For quality assessment, we used the Joanna Briggs Institute critical appraisal checklist for case-series. 9) This checklist consists of 10 questions to assess the risk of bias and to confirm adequate reporting and statistical analysis. The highest score for each publication was 10 points.

Statistical analysis

Percentages, median values, and mean values were reported to describe the clinical characteristics of children with COVID-19. For studies reporting only medians and interquartile ranges, mean and variance values were calculated by using appropriate formulas.10) For meta-analyses, pooled prevalence and 95% confidence intervals (CIs) were estimated to summarize the weighted effect size for clinical, laboratory characteristics and clinical outcomes of children with COVID-19, and mean value and 95% CI were estimated for duration of hospitalization using a random-effect model. Publication bias was assessed using Egger’s regression test of the funnel plots. For measures of heterogeneity, I2 statistics and τ2 were calculated. All statistical analyses were performed using R software (version 3.6.0; R Foundation for Statistical Computing, Vienna, Austria) meta packages. This review was conducted according to the Preferred Reporting Items for Systematic Reviews and Meta-analysis (PRISMA) guidelines.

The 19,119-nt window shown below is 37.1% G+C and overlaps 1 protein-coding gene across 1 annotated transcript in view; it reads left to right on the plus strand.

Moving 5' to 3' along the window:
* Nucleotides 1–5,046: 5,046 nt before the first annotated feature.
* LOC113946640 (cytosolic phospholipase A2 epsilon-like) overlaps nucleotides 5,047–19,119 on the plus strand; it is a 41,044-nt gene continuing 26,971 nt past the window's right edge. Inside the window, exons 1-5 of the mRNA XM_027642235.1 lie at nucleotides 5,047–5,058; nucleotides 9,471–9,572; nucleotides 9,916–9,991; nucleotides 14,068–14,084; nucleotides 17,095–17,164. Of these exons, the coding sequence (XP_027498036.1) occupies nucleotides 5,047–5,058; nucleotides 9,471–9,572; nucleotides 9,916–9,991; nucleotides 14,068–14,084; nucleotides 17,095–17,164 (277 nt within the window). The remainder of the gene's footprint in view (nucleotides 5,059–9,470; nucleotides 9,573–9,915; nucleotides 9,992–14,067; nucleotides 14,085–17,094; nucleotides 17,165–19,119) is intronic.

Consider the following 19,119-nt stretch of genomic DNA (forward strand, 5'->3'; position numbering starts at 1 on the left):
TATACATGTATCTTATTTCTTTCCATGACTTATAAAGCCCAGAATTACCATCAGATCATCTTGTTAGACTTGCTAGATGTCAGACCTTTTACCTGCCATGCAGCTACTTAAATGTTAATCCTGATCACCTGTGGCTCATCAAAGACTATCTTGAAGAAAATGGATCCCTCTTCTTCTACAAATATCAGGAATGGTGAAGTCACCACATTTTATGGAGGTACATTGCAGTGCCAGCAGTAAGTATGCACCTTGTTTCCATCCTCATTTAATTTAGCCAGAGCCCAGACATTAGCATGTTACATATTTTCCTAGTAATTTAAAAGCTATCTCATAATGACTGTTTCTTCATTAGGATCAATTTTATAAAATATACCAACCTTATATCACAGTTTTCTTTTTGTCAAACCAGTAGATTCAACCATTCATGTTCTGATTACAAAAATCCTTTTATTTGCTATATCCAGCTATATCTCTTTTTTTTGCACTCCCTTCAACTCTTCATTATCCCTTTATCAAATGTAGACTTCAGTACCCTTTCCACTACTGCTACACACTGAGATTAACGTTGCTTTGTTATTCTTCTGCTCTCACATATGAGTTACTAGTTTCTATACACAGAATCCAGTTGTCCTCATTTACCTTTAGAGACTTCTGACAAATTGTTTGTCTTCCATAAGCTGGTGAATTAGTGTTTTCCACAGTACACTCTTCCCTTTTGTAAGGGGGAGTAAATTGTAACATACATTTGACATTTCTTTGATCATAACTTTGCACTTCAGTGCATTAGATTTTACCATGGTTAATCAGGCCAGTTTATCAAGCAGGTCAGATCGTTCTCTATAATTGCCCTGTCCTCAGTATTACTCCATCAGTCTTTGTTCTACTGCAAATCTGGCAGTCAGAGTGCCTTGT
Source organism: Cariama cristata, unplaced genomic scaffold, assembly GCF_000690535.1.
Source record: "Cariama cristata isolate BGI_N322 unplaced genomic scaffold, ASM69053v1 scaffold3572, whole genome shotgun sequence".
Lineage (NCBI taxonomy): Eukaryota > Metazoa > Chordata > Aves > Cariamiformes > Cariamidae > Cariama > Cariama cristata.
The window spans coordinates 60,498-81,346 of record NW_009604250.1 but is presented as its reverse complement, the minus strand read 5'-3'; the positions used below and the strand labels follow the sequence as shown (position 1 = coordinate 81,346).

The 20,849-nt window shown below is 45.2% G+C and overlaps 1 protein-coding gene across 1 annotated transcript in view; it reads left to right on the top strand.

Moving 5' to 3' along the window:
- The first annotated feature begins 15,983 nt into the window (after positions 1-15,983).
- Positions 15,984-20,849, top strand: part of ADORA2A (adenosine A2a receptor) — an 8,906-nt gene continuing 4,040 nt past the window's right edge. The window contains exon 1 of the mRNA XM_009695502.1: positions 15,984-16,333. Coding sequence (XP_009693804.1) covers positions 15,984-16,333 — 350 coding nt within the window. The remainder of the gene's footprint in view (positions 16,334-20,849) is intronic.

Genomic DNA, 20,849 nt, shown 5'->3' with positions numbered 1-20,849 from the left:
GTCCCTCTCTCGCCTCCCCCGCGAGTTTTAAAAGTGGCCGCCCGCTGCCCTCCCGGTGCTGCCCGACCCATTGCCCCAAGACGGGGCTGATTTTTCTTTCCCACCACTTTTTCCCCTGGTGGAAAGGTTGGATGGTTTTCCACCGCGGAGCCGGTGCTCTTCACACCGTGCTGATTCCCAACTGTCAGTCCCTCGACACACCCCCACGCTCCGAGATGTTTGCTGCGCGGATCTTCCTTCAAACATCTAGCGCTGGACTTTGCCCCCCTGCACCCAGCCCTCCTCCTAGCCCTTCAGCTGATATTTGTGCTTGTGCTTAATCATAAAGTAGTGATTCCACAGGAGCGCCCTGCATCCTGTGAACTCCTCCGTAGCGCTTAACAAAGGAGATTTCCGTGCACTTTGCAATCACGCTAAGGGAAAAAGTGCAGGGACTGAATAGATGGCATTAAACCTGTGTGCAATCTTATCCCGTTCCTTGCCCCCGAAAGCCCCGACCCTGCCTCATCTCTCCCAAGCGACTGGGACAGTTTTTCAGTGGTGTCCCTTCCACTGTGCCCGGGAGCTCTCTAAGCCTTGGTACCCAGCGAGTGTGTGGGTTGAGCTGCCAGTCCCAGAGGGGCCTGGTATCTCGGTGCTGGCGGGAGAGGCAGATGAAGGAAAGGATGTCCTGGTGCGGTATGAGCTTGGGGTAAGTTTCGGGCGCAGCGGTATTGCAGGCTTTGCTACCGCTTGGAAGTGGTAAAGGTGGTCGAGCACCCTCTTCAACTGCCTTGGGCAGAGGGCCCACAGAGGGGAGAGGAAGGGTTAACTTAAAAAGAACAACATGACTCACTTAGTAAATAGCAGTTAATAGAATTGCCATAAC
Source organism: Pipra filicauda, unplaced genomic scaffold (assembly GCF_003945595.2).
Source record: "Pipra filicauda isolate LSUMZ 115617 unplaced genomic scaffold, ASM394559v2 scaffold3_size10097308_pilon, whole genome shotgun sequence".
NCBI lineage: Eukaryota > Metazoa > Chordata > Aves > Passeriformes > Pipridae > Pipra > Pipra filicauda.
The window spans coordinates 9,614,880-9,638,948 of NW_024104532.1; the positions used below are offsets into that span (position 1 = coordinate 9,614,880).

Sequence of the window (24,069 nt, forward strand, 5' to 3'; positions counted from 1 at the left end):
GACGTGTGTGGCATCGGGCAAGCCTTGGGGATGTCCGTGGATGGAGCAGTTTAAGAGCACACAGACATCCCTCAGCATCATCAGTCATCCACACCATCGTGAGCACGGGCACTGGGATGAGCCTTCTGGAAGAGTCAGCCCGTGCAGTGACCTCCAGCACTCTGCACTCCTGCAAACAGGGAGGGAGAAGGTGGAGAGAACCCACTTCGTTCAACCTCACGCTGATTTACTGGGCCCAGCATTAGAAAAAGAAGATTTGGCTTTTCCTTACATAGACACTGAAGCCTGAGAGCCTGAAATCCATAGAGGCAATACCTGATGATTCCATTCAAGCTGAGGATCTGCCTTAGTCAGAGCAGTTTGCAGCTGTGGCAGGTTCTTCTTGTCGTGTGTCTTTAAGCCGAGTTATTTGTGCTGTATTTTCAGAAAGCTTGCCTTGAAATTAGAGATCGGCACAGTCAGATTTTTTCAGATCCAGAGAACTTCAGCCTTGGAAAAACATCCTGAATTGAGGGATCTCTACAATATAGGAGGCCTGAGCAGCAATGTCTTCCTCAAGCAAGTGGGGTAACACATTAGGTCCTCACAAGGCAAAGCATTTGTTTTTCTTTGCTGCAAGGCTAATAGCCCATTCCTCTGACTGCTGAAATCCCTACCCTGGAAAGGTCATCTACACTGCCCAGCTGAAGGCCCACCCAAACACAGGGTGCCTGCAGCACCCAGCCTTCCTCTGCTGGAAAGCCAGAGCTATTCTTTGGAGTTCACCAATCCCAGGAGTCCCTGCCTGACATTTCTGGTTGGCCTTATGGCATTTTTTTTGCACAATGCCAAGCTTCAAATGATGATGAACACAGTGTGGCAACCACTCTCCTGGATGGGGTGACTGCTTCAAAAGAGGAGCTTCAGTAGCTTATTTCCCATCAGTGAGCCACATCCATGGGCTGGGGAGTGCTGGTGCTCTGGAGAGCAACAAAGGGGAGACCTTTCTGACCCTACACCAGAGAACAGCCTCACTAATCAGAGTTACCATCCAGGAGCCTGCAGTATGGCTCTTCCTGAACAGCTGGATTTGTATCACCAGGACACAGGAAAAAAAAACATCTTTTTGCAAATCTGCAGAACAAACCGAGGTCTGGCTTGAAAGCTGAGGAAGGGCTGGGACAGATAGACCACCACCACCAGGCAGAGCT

Results

Identification and characteristics of the included studies

A detailed flow chart of the study selection process is presented in Fig. 1. A total of 532 studies were retrieved through electronic databases. After the removal of duplicates, 291 records were initially identified, and the titles and abstracts were screened under the inclusion criteria. From this initial review, full texts of 59 studies were assessed for eligibility. In the end, data on a total of 320 patients from 12 articles were investigated for this meta-analysis. 3,11-21) Characteristics of the included studies are presented in Table 1. All included studies in meta-analysis were conducted in China. Diagnosis of COVID-19 was confirmed according to either the World Health Organization interim guidance or Chinese National Health Commissions guideline (Table 1). 22-23) For the quality assessment, all studies met nine of the ten critical appraisal criteria defined by the Joanna Briggs Institute except those related to the consecutive and complete inclusion of patients.